Josephus : biography
In the wake of the suppression of the Jewish revolt, Josephus would have witnessed the marches of Titus’s triumphant legions leading their Jewish captives, and carrying treasures from the despoiled Temple in Jerusalem. It was against this background that Josephus wrote his War, claiming to be countering anti-Judean accounts. He disputes the claim that the Jews served a defeated God, and were naturally hostile to Roman civilization. Rather, he blames the Jewish War on what he calls "unrepresentative and over-zealous fanatics" among the Jews, who led the masses away from their traditional aristocratic leaders (like himself), with disastrous results. Josephus also blames some of the Roman governors of Judea, representing them as atypically corrupt and incompetent administrators. According to Josephus, the traditional Jew was, should be, and can be a loyal and peace-loving citizen. Jews can, and historically have, accepted Rome’s hegemony precisely because their faith declares that God himself gives empires their power.
The next work by Josephus is his twenty-one volume Antiquities of the Jews, completed during the last year of the reign of the Emperor Flavius Domitian (between 1.9.93 and 14.3.94, cf. AJ X.267). In expounding Jewish history, law and custom, he is entering into many philosophical debates current in Rome at that time. Again he offers an apologia for the antiquity and universal significance of the Jewish people.
He outlines Jewish history beginning with the creation, as passed down through Jewish historical tradition. Abraham taught science to the Egyptians, who, in turn, taught the Greeks.Louis H. Feldman, Josephus’s Interpretation of The Bible, p. 232 (University of California Press, 1998). ISBN 0-520-20853-6 Moses set up a senatorial priestly aristocracy, which, like that of Rome, resisted monarchy. The great figures of the Tanakh are presented as ideal philosopher-leaders. He includes an autobiographical appendix defending his conduct at the end of the war when he cooperated with the Roman forces.
Josephus’s Against Apion is a two-volume defence of Judaism as classical religion and philosophy, stressing its antiquity, as opposed to what Josephus claimed was the relatively more recent tradition of the Greeks. Some anti-Judean allegations ascribed by Josephus to the Greek writer Apion, and myths accredited to Manetho are also addressed.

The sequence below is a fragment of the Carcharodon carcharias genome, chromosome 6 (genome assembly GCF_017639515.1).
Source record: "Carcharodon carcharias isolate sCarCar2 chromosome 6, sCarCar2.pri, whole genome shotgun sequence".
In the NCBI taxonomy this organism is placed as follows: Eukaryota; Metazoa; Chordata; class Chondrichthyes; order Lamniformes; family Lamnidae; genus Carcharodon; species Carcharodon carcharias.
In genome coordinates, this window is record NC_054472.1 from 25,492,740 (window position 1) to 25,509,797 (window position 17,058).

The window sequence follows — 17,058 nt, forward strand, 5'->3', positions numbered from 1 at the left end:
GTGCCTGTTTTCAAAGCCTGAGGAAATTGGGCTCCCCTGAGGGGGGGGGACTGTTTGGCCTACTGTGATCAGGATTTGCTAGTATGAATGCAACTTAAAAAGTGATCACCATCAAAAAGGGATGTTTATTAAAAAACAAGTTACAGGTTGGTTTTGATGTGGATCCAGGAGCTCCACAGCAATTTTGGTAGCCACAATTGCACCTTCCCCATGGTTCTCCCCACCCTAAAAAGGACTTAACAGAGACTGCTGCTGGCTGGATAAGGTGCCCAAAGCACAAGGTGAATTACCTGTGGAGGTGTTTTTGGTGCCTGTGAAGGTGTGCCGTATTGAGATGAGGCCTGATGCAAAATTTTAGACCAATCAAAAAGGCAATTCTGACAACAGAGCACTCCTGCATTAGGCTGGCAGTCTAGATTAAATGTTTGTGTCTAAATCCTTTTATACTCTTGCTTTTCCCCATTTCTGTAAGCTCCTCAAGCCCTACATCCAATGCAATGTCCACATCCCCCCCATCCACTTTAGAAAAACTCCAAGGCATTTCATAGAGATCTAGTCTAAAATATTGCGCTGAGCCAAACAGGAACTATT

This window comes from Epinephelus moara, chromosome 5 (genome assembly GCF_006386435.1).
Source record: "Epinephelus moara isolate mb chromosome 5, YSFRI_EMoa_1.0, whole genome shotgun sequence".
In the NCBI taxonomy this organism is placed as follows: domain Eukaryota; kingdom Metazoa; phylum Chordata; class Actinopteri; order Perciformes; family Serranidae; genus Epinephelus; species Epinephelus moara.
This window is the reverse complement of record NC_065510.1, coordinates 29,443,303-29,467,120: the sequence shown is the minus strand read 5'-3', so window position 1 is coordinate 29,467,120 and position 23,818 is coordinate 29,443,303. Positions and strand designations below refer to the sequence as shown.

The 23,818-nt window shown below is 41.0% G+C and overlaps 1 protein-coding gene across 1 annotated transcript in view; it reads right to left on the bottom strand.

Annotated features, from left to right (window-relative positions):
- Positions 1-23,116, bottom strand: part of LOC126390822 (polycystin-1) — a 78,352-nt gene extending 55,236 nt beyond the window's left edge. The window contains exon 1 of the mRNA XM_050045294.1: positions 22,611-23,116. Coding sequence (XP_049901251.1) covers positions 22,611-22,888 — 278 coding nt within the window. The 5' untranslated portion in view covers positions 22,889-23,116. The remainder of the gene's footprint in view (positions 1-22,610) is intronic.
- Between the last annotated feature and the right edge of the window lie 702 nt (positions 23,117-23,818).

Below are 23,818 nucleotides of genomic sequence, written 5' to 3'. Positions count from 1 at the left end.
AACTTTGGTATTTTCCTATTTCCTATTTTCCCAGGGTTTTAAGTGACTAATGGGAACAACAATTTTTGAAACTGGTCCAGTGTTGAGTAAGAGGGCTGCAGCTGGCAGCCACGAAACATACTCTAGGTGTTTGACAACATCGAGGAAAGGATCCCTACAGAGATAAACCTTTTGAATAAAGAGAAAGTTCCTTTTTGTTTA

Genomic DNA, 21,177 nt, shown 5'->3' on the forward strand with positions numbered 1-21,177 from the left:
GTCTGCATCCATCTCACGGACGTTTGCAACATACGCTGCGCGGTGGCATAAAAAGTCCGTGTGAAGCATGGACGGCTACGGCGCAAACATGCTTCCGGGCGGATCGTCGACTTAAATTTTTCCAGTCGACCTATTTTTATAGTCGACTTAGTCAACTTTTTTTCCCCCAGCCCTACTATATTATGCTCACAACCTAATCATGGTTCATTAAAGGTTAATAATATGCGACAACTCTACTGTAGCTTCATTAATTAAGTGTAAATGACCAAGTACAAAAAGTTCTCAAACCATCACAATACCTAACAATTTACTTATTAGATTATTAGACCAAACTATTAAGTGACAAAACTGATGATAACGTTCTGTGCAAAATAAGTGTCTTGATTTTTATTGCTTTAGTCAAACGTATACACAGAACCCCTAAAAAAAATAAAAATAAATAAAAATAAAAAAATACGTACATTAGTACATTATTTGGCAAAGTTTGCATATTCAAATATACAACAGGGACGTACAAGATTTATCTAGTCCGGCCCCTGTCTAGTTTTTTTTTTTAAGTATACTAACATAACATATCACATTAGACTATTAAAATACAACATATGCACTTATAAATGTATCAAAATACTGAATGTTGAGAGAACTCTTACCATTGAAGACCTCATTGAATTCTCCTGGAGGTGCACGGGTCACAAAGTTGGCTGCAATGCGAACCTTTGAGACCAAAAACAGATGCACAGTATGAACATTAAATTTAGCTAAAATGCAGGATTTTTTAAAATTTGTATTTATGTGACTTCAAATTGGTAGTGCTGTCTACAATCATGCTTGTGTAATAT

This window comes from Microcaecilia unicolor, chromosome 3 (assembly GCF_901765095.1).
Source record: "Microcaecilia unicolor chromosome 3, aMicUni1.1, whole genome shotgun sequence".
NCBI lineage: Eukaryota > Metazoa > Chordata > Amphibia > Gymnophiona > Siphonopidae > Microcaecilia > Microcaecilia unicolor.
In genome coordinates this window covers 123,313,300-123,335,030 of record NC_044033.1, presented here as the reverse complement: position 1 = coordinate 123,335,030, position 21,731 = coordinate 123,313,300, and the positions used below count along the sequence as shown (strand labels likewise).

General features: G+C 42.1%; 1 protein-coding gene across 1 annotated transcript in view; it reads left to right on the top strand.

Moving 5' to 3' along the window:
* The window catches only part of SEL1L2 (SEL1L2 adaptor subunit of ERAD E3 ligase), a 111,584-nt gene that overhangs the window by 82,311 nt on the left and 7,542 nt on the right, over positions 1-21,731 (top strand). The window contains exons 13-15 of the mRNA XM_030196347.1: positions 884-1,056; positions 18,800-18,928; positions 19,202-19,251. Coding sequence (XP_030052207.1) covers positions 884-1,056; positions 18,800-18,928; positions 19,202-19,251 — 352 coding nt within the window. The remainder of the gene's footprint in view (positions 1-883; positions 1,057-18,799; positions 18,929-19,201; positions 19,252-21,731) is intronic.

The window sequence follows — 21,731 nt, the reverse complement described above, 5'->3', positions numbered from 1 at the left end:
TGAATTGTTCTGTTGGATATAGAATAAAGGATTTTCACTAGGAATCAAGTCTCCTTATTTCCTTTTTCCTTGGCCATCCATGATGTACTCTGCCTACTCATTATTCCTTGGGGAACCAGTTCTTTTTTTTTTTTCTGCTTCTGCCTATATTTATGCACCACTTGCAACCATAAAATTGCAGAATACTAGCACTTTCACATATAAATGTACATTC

Literature about Josephus
- The Josephus Trilogy, a novel by Lion Feuchtwanger
- Der jüdische Krieg (Josephus), 1932
- Die Söhne (The Jews of Rome), 1935
- Der Tag wird kommen (The day will come, Josephus and the Emperor), 1942
- Flavius Josephus Eyewitness to Rome’s first-century conquest of Judea, Mireille Hadas-lebel, Macmillan 1993, Simon and Schuster 2001
- "The 2000 Year Old Middle East Policy Expert", a chapter from Give War A Chance by P. J. O’RourkeO’Rourke, P. J. Give War a Chance. Vintage, 1993.
- Josephus and the New Testament: Second Edition, by Steve Mason, Hendrickson Publishers, 2003.
Josephus introduces himself in Greek as Iōsēpos (Ιώσηπος), son of Matthias, an ethnic Hebrew. He was the second-born son of Matthias. His older full-blooded brother was also called Matthias.Josephus, Flavius Josephus: translation and commentary p.p.12-3 Their mother was an aristocratic woman who descended from the royal and formerly ruling Hasmonean dynasty.Nodet, A search for the Origins of Judaism: From Joshua to the Mishnah p.250 Josephus’ paternal grandparents were Josephus and his wife – an unnamed Hebrew noblewoman, both distant relatives of each other and direct descendants of Simon Psellus., History of the Daughters Josephus’ family was wealthy. He descended through his father from the priestly order of the Jehoiarib, which was the first of the 24 orders of priests in the Temple in Jerusalem.Fergus Millar, The History of the Jewish People in the Age of Jesus Christ pp.45-6 Josephus was a descendant of the High Priest Jonathon. Jonathon may have been Alexander Jannaeus, the High Priest and Hasmonean ruler who governed Judea from 103 BC–76 BC. Born and raised in Jerusalem, Josephus was educated alongside his brother.Josephus, Flavius Josephus: Translation and Commentary, p.13